An ongoing international microbiome study has unveiled the individual gut microbes associated with both lower and higher risk for ill health and obesity, and the foods that feed them, with some microbes so novel that they have not yet been named.

The study team say these findings can be used to provide personalized dietary advice for better health, based on gut microbiome testing.

They analyzed detailed data on the composition of participants’’ gut microbiome, their dietary habits and cardiometabolic blood biomarkers. They gathered microbiome sequence data, detailed long-term dietary information, and results of hundreds of cardiometabolic blood markers from over 1100 participants in the UK. The results show that the microbes have a greater association to biomarkers of metabolic disease then other factors, such as genetics.

Good and bad bugs

The found clear segregation of gut microbes into the distinct clusters associated with either more healthy plant-based foods (such as spinach, seeds, tomatoes, broccoli) or less healthy plant based (juices, sweetened beverages, refined grains) and animal-based food.

The data were linked to healthy plant-based food mostly included butyrate producers, such as Roseburia hominis, Agathobaculum butyriciproducens, Faecalibacterium prasunitzii and Anaerostipes hadrus, as well as uncultivated species, predicted to have this metabolic capability (Roseburia bacterium CAG:182 and Firmicutes bacterium CAG:95). Also, correlations were found between less healthy plant-based and animal-based foods with Clostridium species (Clostridium innocum, Clostridium symbiosum, Clostridium spiroforme, Clostridim leptum Clostridium saccharolyticum).

The segregation of species according to animal based healthy foods (eggs, white and oily fish) or animal-based less healthy foods (meat pies, bacon, dairy desserts) was also distinct and overlapping with data for healthy and less healthy plant foods.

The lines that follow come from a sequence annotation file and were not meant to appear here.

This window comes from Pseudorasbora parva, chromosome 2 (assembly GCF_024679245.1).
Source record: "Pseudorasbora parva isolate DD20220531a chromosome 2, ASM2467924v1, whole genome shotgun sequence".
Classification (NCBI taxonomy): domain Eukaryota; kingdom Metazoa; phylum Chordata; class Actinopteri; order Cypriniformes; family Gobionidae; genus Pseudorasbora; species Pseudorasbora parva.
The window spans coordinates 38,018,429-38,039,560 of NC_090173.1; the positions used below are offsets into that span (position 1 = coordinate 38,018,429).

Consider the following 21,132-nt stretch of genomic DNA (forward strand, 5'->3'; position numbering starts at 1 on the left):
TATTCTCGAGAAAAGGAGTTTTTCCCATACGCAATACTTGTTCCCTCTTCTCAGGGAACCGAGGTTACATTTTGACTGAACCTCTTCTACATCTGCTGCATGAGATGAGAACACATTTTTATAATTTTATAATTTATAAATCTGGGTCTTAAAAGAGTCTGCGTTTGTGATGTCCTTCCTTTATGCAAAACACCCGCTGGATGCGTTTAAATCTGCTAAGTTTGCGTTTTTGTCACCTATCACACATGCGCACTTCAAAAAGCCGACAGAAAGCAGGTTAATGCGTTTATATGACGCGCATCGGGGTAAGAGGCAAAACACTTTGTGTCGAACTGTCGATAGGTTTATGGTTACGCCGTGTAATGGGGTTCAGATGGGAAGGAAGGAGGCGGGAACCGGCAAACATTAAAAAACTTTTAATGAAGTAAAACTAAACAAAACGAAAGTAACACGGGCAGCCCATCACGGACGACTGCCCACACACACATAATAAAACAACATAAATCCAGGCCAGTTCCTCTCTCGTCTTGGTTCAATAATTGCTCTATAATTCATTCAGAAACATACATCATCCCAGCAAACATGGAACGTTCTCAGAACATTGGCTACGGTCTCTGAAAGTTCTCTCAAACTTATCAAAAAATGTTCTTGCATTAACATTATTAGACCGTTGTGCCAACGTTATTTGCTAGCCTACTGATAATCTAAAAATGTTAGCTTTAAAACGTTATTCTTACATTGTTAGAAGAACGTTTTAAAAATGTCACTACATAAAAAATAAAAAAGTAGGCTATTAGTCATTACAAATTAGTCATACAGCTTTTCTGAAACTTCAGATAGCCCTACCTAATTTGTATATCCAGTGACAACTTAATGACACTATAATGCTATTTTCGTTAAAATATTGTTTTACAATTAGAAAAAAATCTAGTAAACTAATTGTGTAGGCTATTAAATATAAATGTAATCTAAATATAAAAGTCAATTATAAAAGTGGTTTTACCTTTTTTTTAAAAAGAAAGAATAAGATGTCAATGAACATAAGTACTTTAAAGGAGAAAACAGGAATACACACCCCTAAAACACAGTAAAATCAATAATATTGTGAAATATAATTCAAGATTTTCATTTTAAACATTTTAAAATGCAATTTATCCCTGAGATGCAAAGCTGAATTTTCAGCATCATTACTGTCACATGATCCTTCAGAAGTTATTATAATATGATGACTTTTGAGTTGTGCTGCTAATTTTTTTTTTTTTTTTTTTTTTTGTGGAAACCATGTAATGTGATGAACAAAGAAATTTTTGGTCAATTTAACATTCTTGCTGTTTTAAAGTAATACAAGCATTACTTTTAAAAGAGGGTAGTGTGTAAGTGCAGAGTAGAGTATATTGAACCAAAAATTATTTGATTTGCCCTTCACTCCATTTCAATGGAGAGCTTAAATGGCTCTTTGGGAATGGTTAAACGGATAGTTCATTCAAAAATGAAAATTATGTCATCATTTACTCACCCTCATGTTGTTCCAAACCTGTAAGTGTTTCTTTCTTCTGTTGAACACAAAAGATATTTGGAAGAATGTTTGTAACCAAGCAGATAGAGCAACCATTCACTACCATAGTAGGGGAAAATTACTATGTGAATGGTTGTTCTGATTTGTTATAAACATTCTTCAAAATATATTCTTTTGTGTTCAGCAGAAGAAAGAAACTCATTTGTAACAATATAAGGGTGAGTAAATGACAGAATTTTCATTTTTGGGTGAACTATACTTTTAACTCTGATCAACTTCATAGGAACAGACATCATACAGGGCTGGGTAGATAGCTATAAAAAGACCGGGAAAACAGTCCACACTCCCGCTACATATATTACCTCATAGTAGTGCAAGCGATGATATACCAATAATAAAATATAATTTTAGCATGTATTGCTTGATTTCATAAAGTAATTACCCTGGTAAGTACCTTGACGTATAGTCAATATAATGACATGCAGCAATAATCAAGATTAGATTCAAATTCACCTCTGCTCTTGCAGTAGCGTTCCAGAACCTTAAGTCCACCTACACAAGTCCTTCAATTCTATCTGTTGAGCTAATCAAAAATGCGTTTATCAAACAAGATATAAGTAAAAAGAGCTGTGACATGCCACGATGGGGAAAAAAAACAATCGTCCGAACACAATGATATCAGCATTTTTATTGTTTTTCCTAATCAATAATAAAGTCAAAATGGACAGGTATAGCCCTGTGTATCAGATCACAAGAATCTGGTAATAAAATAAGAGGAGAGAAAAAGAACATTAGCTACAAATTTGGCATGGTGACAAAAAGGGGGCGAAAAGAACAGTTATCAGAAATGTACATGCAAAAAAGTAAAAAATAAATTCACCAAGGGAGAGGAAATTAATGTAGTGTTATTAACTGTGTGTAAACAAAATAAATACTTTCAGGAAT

The diversity and quality of a healthy diet was particularly predictable by the microbiome, highlighting the importance of looking beyond nutrients and single foods in diet microbiome research. Dr. Sarah Berry, co-author of the paper said: “As a nutritional scientist, finding novel gut microbes that are linked to specific foods, as well as metabolic health, is exciting. Given the highly personalized composition of each individual’s’ microbiome, our research suggest that we may be able to modify our gut microbiome to optimize out health by choosing the best foods for our unique biology.

Link with Obesity

The researchers also found that the gut microbiome is a better predictor of postprandial triglycerides and insulin concentrations than of glucose levels. They report reveal robust microbiome-based biomarkers of obesity, as well as markers for cardiovascular disease an impaired glucose tolerance, which re risk factors for COVID. It states: Our machine learning approach found that visceral fat to be more strongly linked to gut microbial composition than BMI33, a finding again validated in US participants. Some obesity-associated taxa were also indicators of poor dietary patterns after controlling for BMI (for example, Clostridium CAG:58, Flavonifractor plautii), whereas food and patterns of intake, illustrating that diet and obesity microbiome signatures overlap but are not identical.”

Personalized nutrition

Health science start-up ZOE has already translated these cutting-edge discoveries into an at-home microbiome test, current available in the US and to be made available in the UK by the end of the year. Biocoherence Nederland offers this type of microbiome analysis as a standard service for Health Professionals analyzing the clients’ microbiome as Regulation System in health and disease.

 

Source: Nature Medicine, Microbiome connections with host metabolism and habitual diet 1098 deeply phenotyped individuals”.  https://doi.org/10.1038/s41591-20-01193-8